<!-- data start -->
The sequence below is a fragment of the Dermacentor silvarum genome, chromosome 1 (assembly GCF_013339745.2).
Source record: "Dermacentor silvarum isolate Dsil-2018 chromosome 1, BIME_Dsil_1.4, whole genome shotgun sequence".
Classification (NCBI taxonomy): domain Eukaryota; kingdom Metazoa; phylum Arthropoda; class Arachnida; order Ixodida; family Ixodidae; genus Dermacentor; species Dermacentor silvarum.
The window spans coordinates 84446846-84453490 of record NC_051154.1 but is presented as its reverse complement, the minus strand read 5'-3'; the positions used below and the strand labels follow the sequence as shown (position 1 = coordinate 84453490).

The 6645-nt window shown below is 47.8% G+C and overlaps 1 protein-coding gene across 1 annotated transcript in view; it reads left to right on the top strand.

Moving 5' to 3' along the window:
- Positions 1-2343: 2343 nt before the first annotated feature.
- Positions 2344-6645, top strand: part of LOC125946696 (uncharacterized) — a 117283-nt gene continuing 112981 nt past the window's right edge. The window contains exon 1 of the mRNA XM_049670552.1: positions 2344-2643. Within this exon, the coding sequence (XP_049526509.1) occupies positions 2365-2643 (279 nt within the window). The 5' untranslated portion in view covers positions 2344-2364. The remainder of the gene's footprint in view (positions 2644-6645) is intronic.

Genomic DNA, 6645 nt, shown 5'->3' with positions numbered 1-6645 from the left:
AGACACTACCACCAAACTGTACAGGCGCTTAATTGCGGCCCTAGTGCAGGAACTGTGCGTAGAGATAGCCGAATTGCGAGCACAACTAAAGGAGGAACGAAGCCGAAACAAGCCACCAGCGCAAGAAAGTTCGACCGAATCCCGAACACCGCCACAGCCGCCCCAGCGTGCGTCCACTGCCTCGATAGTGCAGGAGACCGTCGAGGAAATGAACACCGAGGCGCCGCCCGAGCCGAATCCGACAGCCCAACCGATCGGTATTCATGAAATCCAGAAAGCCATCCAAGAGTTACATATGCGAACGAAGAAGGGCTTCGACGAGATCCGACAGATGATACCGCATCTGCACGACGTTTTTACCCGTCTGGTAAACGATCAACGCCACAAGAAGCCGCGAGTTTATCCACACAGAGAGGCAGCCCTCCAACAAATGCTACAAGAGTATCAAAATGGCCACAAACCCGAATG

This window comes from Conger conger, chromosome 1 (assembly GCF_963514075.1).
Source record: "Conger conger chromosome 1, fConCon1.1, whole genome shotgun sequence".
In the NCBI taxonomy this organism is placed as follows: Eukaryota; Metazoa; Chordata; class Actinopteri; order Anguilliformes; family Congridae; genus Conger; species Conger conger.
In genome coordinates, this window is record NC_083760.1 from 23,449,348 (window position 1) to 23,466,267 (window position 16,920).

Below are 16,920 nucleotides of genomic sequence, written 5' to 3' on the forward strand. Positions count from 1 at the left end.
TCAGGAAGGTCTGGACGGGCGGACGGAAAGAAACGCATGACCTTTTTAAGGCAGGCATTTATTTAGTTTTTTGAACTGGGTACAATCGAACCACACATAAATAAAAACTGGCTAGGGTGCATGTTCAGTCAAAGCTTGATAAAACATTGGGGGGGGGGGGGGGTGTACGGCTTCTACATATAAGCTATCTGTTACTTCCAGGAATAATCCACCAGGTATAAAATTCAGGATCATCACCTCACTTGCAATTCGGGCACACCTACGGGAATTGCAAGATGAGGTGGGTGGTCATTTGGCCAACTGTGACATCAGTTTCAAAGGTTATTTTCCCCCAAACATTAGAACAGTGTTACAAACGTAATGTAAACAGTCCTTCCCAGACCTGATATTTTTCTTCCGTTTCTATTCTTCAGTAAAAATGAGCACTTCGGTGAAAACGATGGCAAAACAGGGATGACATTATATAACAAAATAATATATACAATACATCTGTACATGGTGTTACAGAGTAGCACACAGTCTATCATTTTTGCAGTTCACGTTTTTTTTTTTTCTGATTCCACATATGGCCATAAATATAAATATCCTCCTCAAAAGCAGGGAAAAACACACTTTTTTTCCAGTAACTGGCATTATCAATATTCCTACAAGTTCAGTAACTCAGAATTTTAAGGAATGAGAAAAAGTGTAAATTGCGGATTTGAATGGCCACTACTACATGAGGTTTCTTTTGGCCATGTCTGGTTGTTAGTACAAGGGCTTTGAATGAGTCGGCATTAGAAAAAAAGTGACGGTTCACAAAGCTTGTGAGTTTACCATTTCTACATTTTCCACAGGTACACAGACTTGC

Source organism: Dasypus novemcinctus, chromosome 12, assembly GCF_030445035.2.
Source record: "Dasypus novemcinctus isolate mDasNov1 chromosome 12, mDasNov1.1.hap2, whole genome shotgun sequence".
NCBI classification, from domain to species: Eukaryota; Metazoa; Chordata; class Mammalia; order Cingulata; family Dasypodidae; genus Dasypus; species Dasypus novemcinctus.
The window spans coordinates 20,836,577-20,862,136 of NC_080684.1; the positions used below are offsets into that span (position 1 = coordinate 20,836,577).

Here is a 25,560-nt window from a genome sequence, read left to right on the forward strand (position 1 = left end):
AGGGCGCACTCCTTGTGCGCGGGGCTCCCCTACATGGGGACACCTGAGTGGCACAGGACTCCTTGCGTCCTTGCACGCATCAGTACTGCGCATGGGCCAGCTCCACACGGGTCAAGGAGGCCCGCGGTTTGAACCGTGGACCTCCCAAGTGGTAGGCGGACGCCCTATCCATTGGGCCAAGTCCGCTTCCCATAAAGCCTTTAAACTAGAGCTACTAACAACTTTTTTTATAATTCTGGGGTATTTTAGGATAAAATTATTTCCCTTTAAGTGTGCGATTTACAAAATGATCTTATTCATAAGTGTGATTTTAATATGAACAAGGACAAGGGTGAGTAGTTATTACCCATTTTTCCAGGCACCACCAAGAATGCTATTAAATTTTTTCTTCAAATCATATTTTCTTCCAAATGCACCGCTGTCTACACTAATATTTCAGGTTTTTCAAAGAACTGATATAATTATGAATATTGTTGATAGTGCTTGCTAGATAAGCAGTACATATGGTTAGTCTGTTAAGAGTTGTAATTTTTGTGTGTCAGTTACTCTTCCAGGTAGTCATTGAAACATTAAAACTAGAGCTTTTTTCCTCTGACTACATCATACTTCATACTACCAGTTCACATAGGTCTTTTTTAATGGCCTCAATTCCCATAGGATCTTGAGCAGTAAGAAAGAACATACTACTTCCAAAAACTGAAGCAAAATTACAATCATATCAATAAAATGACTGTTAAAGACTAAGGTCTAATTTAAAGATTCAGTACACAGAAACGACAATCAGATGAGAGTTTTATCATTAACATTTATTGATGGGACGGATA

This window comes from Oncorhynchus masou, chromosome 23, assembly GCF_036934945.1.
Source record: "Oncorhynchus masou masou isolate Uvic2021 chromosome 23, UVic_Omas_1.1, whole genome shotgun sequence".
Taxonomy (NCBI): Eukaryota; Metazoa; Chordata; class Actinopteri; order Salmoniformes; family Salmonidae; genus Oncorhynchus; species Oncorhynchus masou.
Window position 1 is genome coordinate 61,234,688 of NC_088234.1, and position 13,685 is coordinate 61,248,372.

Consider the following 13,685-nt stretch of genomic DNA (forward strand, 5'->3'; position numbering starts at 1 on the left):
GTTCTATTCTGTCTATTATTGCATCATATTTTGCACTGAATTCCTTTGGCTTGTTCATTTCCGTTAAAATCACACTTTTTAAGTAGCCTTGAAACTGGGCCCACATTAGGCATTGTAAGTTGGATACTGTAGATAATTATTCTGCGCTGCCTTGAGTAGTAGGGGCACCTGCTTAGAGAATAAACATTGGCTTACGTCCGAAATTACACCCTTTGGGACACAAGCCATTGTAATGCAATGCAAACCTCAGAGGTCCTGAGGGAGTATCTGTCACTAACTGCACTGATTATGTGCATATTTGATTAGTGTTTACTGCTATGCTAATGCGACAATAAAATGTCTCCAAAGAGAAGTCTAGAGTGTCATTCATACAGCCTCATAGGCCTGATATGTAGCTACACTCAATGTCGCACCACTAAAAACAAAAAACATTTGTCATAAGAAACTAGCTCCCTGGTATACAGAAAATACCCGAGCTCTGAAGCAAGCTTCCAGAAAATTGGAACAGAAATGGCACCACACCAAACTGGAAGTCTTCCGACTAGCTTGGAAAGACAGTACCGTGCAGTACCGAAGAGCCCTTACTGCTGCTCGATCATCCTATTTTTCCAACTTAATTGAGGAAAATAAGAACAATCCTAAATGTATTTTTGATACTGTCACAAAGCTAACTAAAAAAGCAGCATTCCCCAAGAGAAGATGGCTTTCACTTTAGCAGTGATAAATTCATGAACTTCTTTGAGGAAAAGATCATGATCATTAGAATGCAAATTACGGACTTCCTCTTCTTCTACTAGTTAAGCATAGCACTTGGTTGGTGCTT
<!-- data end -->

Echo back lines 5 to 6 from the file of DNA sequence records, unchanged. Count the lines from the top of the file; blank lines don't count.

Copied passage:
The 6645-nt window shown below is 47.8% G+C and overlaps 1 protein-coding gene across 1 annotated transcript in view; it reads left to right on the top strand.

Moving 5' to 3' along the window: